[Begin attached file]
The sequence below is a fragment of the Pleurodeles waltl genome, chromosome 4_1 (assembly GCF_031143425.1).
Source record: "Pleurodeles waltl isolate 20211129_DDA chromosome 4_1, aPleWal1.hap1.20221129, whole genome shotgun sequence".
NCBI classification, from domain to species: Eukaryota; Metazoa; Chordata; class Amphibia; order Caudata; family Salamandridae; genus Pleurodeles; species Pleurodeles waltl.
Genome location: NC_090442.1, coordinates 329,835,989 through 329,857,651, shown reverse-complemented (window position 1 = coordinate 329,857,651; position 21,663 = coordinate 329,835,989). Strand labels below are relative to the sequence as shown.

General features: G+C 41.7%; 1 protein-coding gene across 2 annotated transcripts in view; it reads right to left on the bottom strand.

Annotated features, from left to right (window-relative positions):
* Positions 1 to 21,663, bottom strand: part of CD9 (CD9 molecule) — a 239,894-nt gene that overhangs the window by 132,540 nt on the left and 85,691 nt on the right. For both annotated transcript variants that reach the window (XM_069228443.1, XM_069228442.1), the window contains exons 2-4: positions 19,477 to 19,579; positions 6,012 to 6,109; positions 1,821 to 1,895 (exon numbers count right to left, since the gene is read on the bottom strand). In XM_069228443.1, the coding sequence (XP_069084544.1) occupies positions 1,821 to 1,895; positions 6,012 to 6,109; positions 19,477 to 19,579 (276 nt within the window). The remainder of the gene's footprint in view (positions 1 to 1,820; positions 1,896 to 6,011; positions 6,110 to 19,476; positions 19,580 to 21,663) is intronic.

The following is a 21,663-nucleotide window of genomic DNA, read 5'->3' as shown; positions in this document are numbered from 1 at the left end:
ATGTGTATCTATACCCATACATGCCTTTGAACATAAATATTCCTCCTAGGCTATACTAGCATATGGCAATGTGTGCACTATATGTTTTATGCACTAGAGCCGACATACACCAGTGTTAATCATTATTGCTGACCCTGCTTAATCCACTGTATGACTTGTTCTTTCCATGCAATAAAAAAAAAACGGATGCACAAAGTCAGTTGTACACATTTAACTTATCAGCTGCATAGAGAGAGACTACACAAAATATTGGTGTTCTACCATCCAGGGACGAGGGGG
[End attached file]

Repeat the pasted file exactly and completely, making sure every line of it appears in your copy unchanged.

The sequence below is a fragment of the Pleurodeles waltl genome, chromosome 4_1 (assembly GCF_031143425.1).
Source record: "Pleurodeles waltl isolate 20211129_DDA chromosome 4_1, aPleWal1.hap1.20221129, whole genome shotgun sequence".
NCBI classification, from domain to species: Eukaryota; Metazoa; Chordata; class Amphibia; order Caudata; family Salamandridae; genus Pleurodeles; species Pleurodeles waltl.
Genome location: NC_090442.1, coordinates 329,835,989 through 329,857,651, shown reverse-complemented (window position 1 = coordinate 329,857,651; position 21,663 = coordinate 329,835,989). Strand labels below are relative to the sequence as shown.

General features: G+C 41.7%; 1 protein-coding gene across 2 annotated transcripts in view; it reads right to left on the bottom strand.

Annotated features, from left to right (window-relative positions):
* Positions 1 to 21,663, bottom strand: part of CD9 (CD9 molecule) — a 239,894-nt gene that overhangs the window by 132,540 nt on the left and 85,691 nt on the right. For both annotated transcript variants that reach the window (XM_069228443.1, XM_069228442.1), the window contains exons 2-4: positions 19,477 to 19,579; positions 6,012 to 6,109; positions 1,821 to 1,895 (exon numbers count right to left, since the gene is read on the bottom strand). In XM_069228443.1, the coding sequence (XP_069084544.1) occupies positions 1,821 to 1,895; positions 6,012 to 6,109; positions 19,477 to 19,579 (276 nt within the window). The remainder of the gene's footprint in view (positions 1 to 1,820; positions 1,896 to 6,011; positions 6,110 to 19,476; positions 19,580 to 21,663) is intronic.

The following is a 21,663-nucleotide window of genomic DNA, read 5'->3' as shown; positions in this document are numbered from 1 at the left end:
ATGTGTATCTATACCCATACATGCCTTTGAACATAAATATTCCTCCTAGGCTATACTAGCATATGGCAATGTGTGCACTATATGTTTTATGCACTAGAGCCGACATACACCAGTGTTAATCATTATTGCTGACCCTGCTTAATCCACTGTATGACTTGTTCTTTCCATGCAATAAAAAAAAAACGGATGCACAAAGTCAGTTGTACACATTTAACTTATCAGCTGCATAGAGAGAGACTACACAAAATATTGGTGTTCTACCATCCAGGGACGAGGGGG